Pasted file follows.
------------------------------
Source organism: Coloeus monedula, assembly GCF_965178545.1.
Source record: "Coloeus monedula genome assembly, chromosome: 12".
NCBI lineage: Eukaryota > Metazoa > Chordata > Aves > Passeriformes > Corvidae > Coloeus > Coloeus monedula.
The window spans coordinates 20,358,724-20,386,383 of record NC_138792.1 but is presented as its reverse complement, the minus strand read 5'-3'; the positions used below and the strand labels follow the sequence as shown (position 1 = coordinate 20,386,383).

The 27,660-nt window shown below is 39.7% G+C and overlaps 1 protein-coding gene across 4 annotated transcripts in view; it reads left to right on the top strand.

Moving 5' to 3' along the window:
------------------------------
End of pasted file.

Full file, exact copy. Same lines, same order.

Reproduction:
Source organism: Coloeus monedula, assembly GCF_965178545.1.
Source record: "Coloeus monedula genome assembly, chromosome: 12".
NCBI lineage: Eukaryota > Metazoa > Chordata > Aves > Passeriformes > Corvidae > Coloeus > Coloeus monedula.
The window spans coordinates 20,358,724-20,386,383 of record NC_138792.1 but is presented as its reverse complement, the minus strand read 5'-3'; the positions used below and the strand labels follow the sequence as shown (position 1 = coordinate 20,386,383).

The 27,660-nt window shown below is 39.7% G+C and overlaps 1 protein-coding gene across 4 annotated transcripts in view; it reads left to right on the top strand.

Moving 5' to 3' along the window: